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BRICS approves expansion: Six more countries will join the bloc

BRICS approves expansion: Six more countries will join the bloc South African President Cyril Ramaphosa (Photo: Getty Images)

The largest developing countries have invited Saudi Arabia, Iran, Egypt, Argentina, Ethiopia, and the United Arab Emirates to join in expanding BRICS. This will be the first expansion of BRICS since 2010, according to a statement by South African President Cyril Ramaphosa.

According to him, their membership will commence on July 1, 2024.

As reported by Reuters, this decision "aimed at growing the clout of a bloc that has pledged to champion the "Global South."

The expansion could also pave the way for dozens of interested countries seeking entry into BRICS at a time when geopolitical polarization is driving efforts by Beijing and Moscow to turn BRICS into a viable counterbalance to the West.

BRICS Summit

The debate over expansion took the top spot on the agenda of the three-day summit in Johannesburg. Although all BRICS members (Brazil, Russia, India, China, and South Africa) publicly supported the bloc's expansion, leaders had differing opinions on how and how quickly.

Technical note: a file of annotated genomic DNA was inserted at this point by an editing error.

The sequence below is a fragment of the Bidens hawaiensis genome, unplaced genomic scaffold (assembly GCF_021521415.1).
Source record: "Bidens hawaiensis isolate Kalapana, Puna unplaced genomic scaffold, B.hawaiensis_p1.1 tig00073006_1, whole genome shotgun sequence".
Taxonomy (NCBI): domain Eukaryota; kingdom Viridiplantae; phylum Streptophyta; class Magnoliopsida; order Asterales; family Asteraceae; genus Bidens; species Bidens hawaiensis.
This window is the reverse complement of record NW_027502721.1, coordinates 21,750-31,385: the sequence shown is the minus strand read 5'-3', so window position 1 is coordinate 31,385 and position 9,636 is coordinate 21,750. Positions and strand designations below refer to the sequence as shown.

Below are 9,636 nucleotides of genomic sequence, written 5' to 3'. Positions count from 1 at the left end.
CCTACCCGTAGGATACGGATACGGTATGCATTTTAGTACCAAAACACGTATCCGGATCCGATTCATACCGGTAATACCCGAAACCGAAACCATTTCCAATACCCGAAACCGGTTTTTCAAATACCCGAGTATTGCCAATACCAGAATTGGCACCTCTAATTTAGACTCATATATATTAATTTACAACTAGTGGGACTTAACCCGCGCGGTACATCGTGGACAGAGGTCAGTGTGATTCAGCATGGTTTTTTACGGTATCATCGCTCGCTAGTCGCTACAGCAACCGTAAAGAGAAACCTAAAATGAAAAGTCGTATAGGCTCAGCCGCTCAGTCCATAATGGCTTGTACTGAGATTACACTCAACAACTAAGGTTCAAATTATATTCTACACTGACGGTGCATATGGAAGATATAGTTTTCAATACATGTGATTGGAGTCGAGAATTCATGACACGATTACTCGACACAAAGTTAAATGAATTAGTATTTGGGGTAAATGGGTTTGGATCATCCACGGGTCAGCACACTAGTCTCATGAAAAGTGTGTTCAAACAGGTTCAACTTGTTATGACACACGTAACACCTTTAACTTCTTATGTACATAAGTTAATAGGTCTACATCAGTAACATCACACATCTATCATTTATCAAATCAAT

Despite comprising around 40% of the world's population and a quarter of the global gross domestic product, the inability of BRICS members to achieve a cohesive vision for the bloc has long led to it losing its weight as a worldwide political and economic player.

South African officials say over 40 countries have shown interest in joining BRICS, with 22 officially applying for membership. They represent a diverse pool of potential candidates motivated primarily by the desire to level the global playing field, which many perceive as being tilted against them. They are attracted by BRICS' promise to balance the international order.

The acronym BRIC was coined in 2001 by Jim O'Neill, then the chief economist of Goldman Sachs, to highlight the rapid economic growth of these countries. South Africa was invited to join in 2010. However, BRICS has failed to achieve its intended impact as a group despite its members accounting for over 42% of the world's population and contributing to 23% of the global GDP and 18% of trade.

The standard of living in BRICS countries cannot be compared to that of the "Group of Seven" countries, where people are several times wealthier. For instance, the GDP per capita in the United States is $70,000, while in China, it's $12,000.